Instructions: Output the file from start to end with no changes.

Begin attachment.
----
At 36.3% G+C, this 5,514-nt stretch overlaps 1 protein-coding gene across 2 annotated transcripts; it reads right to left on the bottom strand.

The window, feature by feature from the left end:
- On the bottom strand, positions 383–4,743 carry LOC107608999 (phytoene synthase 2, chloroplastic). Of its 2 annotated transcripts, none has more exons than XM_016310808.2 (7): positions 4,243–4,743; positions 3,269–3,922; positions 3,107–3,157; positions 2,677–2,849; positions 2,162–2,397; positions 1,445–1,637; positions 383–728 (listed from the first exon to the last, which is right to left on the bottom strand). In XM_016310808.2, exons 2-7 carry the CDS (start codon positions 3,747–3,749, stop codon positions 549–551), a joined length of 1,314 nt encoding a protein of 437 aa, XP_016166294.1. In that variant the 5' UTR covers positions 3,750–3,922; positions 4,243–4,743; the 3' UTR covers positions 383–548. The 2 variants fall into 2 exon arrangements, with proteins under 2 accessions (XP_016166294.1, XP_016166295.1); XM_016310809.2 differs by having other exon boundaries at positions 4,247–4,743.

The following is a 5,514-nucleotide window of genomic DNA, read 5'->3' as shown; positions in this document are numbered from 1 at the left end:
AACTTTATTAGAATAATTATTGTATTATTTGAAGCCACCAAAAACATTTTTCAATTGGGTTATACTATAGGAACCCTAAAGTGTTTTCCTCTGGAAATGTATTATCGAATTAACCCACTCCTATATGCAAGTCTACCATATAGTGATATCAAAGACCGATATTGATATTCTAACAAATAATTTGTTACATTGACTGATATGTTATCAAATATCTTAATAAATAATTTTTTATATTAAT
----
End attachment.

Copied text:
At 36.3% G+C, this 5,514-nt stretch overlaps 1 protein-coding gene across 2 annotated transcripts; it reads right to left on the bottom strand.

The window, feature by feature from the left end:
- On the bottom strand, positions 383–4,743 carry LOC107608999 (phytoene synthase 2, chloroplastic). Of its 2 annotated transcripts, none has more exons than XM_016310808.2 (7): positions 4,243–4,743; positions 3,269–3,922; positions 3,107–3,157; positions 2,677–2,849; positions 2,162–2,397; positions 1,445–1,637; positions 383–728 (listed from the first exon to the last, which is right to left on the bottom strand). In XM_016310808.2, exons 2-7 carry the CDS (start codon positions 3,747–3,749, stop codon positions 549–551), a joined length of 1,314 nt encoding a protein of 437 aa, XP_016166294.1. In that variant the 5' UTR covers positions 3,750–3,922; positions 4,243–4,743; the 3' UTR covers positions 383–548. The 2 variants fall into 2 exon arrangements, with proteins under 2 accessions (XP_016166294.1, XP_016166295.1); XM_016310809.2 differs by having other exon boundaries at positions 4,247–4,743.

The following is a 5,514-nucleotide window of genomic DNA, read 5'->3' as shown; positions in this document are numbered from 1 at the left end:
AACTTTATTAGAATAATTATTGTATTATTTGAAGCCACCAAAAACATTTTTCAATTGGGTTATACTATAGGAACCCTAAAGTGTTTTCCTCTGGAAATGTATTATCGAATTAACCCACTCCTATATGCAAGTCTACCATATAGTGATATCAAAGACCGATATTGATATTCTAACAAATAATTTGTTACATTGACTGATATGTTATCAAATATCTTAATAAATAATTTTTTATATTAAT